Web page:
Under the CAA, the Administrator is required to approve a SIP submission that complies with the provisions of the Act and applicable Federal regulations (42 U.S.C. 7410(k), 40 CFR 52.02(a)). Thus, in reviewing SIP submissions, EPA's role is to approve state choices, provided that they meet the criteria of the CAA. Accordingly, this proposed action merely approves some state law as meeting federal requirements; this proposed action does not impose additional requirements beyond those imposed by state law. For that reason, this proposed action:

  • Is not a “significant regulatory action” subject to review by the Office of Management and Budget under Executive Order 12866 (58 FR 51735, October 4, 1993);
  • Does not impose an information collection burden under the provisions of the Paperwork Reduction Act (44 U.S.C. 3501 et seq.);
  • Is certified as not having a significant economic impact on a substantial number of small entities under the Regulatory Flexibility Act (5 U.S.C. 601 et seq.);
  • Does not contain any unfunded mandate or significantly or uniquely affect small governments, as described in the Unfunded Mandates Reform Act of 1995 (Pub. L. 104-4);
  • Does not have Federalism implications as specified in Executive Order 13132 (64 FR 43255, August 10, 1999); is not an economically significant regulatory action based on health or safety risks subject to Executive Order 13045 (62 FR 19885, April 23, 1997);
  • Is not a significant regulatory action subject to Executive Order 13211 (66 FR 28355, May 22, 2001);
  • Is not subject to requirements of section 12(d) of the National Technology Transfer and Advancement Act of 1995 (15 U.S.C. 272 note) because application of those requirements would be inconsistent with the CAA; and,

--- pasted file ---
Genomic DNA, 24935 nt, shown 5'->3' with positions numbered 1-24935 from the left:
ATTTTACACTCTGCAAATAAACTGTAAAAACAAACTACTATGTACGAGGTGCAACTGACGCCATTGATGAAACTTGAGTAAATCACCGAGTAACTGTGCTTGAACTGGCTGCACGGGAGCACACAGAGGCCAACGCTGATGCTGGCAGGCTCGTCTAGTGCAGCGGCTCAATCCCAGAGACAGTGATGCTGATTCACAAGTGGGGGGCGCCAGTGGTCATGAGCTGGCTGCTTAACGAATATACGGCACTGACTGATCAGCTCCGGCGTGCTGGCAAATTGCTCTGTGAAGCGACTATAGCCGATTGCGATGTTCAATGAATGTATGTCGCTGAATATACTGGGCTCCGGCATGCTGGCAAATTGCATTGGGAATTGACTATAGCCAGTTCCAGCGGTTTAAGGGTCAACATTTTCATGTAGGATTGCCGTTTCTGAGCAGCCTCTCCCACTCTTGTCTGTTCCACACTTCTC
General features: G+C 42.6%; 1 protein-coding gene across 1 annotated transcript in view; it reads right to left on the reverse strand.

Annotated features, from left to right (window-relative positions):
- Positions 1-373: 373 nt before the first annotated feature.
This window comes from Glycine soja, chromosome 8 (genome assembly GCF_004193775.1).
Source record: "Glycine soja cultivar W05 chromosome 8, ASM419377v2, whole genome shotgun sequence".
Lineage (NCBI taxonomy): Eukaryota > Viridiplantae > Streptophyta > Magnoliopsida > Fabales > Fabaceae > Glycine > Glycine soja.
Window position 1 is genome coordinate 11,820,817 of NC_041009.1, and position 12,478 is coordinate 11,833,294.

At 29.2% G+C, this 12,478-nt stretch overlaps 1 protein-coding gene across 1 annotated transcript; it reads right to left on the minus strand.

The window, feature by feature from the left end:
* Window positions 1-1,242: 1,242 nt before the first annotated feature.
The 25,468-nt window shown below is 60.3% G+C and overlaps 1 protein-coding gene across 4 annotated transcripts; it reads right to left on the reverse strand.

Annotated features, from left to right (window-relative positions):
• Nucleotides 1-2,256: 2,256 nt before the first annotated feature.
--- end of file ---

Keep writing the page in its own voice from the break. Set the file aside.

• Does not provide EPA with the discretionary authority to address, as appropriate, disproportionate human health or environmental effects, using practicable and legally permissible methods, under Executive Order 12898 (59 FR 7629, February 16, 1994).

In addition, this rule does not have tribal implications as specified by Executive Order 13175 (65 FR 67249, November 9, 2000), because the SIP is not approved to apply in Indian country located in the State, and EPA notes that it will not impose substantial direct costs on tribal governments or preempt tribal law.

Start List of Subjects Start Printed Page 63148

List of Subjects in 40 CFR Part 52

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Dated: September 25, 2013.

Jared Blumenfeld,

Regional Administrator, EPA Region 9.

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Footnotes

1.  67 FR 80186 (December 31, 2002), as amended by 72 FR 32526 (June 13, 2007) (NSR Reform).

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2.  77 FR 21913, 21914 (April 12, 2012). That proposal also describes a similar rationale with respect to existing provisions for minor source NSR programs. However, that rationale is not relevant to today's proposal, as EPA recently approved a comprehensive set of revisions to Hawaii's previous minor source NSR rules. 77 FR 24148 (April 23, 2012).

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3.  73 FR 66964. The final rule was signed on October 15, 2008 and published in the Federal Register on November 12, 2008. The 1978 Pb standard (1.5 µg/m3. as a quarterly average) was modified to a rolling 3 month average not to exceed 0.15 μg/m3. EPA also revised the secondary NAAQS to 0.15 μg/m3. and made it identical to the revised primary standard.

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4.  See Memorandum from Stephen D. Page, Director, Office of Air Quality Planning and Standards, to Regional Air Division Directors, Regions 1-10 (October 14, 2011).

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5.  A copy of the complete Hawaii Pb Infrastructure SIP submittal has been placed in the docket for this action.

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[FR Doc. 2013-24885 Filed 10-22-13; 8:45 am]